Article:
Coping with COVID-19
Max Woodward | 19.03.2020
It’s a torrid time for the world of sport at the moment, with events ranging from international competitions to Sunday League being cancelled or postponed for the next few months owing to the effect of COVID-19.
Yet, out of every adversity, comes opportunity. Covid-19 is no different and the potential is boundless in this initial period. If and when the situation further worsens, there will need to be a radically modified approach and tone but for the time being, there is scope for genuine creativity.
Live sport may be cancelled, but the fans’ desire for sports content has just increased in its absence.
With people across the planet increasingly based at home, either through self-isolation or government-imposed quarantine, the amount of time spent on social media is increasing. This is giving power back to the clubs and brands who don’t have access to live footage as it allows them to show off their creative side.
Some 80% of people have changed their daily behaviour owing to the virus, with that number increasing to 90% when focussing on just Gen Zs. However, Millennials have seen the biggest change in social media usage, with 30% heading there more often to keep up-to-date, and this age group has also seen the biggest increase in remote working.
Sport and COVID-19 have been intrinsically linked so far, with many of the discussions online being around sportsmen who have contracted the virus (basketball star Rudy Gobert, Juventus centre back Daniele Rugani and Arsenal manager Mikel Arteta to name but a few). In fact, the only group to have had a larger share of voice over the last seven days, is politicians.
Premier League clubs have already started exploring some alternative and creative ways to increase engagement, not just with their own fans, but with other clubs, as evidenced by Southampton and Manchester City engaging in a friendly game of noughts and crosses on Twitter.
It was an example of the sort of reactive content with which football teams are becoming synonymous, and both clubs earned excellent engagement off the back of them, with the tweets between the two clubs earning over 134k engagements.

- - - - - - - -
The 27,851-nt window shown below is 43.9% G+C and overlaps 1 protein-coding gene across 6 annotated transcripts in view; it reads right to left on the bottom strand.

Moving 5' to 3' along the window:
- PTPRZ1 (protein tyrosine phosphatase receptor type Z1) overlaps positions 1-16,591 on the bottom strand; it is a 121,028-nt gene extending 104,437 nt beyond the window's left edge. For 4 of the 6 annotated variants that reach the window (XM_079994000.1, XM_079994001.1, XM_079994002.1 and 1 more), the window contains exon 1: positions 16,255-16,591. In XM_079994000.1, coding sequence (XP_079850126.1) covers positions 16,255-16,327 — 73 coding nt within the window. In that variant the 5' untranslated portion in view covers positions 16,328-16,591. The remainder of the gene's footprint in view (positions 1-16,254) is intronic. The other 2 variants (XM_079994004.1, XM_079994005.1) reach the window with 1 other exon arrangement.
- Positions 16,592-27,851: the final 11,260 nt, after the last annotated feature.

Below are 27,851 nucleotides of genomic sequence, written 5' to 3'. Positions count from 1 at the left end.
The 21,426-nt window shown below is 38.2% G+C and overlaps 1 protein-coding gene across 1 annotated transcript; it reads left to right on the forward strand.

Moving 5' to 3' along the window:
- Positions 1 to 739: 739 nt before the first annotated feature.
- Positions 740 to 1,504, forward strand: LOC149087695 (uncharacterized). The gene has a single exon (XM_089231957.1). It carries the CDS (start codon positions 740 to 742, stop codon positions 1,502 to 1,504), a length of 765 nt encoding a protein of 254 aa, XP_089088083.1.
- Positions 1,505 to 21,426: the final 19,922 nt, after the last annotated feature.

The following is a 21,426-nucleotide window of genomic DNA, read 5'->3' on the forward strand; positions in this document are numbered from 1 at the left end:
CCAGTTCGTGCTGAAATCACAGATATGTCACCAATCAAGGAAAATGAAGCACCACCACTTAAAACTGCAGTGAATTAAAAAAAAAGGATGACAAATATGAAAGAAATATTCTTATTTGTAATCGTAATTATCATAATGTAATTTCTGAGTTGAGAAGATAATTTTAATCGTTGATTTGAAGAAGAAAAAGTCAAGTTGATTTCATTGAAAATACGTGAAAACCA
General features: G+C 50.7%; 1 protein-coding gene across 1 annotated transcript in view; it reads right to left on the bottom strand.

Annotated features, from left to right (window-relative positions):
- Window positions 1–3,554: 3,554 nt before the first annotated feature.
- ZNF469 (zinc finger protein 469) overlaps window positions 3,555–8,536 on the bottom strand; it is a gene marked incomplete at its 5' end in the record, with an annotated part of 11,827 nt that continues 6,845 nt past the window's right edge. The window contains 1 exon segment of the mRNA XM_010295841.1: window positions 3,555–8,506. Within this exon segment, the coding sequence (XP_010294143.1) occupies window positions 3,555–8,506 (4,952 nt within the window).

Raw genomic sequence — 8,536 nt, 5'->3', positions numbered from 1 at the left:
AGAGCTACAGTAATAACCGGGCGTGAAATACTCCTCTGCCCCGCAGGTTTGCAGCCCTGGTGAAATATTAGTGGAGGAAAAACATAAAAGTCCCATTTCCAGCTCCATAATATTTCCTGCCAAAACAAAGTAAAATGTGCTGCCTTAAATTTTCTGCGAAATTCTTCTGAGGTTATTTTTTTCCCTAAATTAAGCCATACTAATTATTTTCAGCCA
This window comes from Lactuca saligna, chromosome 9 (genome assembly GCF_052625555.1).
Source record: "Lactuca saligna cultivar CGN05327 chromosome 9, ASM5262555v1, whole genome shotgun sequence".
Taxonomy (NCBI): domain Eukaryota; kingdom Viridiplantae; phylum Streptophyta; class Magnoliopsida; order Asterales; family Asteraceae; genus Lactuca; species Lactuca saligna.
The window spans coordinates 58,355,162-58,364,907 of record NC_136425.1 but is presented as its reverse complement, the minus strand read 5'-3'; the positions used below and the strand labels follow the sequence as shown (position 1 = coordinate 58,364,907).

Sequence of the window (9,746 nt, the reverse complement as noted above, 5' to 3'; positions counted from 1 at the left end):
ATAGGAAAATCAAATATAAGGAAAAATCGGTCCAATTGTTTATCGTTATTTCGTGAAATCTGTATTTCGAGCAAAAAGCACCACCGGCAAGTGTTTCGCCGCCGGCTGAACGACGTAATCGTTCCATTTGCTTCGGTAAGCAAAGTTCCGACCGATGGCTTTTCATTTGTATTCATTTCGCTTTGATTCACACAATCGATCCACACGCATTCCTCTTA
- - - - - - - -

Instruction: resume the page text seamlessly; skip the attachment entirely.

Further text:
Leyton Orient went one stage further and decided they would host a FIFA Ultimate Team tournament between 64 clubs worldwide. All a club had to do was use the hashtag #UltimateQuaranTeam and they were entered. Manchester City were once again involved straight away, but such was the interest from teams globally, that Orient have since increased the size of the tournament to 128 teams, reaching as far as Netherlands, Denmark and even Australia, with either fans or first team players eligible to represent their club.
Unable to compete on the track, Formula 1 drivers have taken to Twitch, the live streaming platform, to host their races instead, seeing huge viewing figures on the platform. You can read more on that in this article from Joe.
The onus now is on clubs and brands to increase their creativity so that they can make a splash in what will become an increasingly busy market. This creativity can be in the form of graphics, a new campaign or even re-purposing old content.
One trend we have seen over the course of the last few years and expect to continue, is historic content really succeeding on platforms such as Facebook and YouTube. Both platforms’ algorithms favour longer-form content, allowing historic matches, races or even fights to be played out in full. Both platforms also offer the opportunity to play new uploads out as live content, which is certainly appealing given the additional boost that will provide the post.
There are so many variations on styles of campaigns now, from Bandersnatch-inspired Twitter thread games, to GOAT votes, and everything in between, these are an excellent way of encouraging fan engagement over an extended period of time.
It is not just brands who can take advantage of the situation, many influencers are using the quarantine to showcase their sporting ability from the comfort of their own home. Soccer AM set up a #HomeTopBinChallenge, while tennis freestyler Stefan Bojic has been showing off his tekkers on a slightly smaller scale to usual.
We know full well the role sport plays in our society, and losing that big a part of us is difficult, but there are many creative solutions that clubs and brands can use to get round it on social media. Through clever thinking and creative strategy, brands and rightsholders can come through this troubling period more positively than previously thought.
However, they also need to be vigilant, self-aware, flexible and respectful as the public health crisis unfolds. What is currently working for football teams in the UK would be a reputational gamble and damaging blunder for an Italian team, considering their current situation and mounting death toll.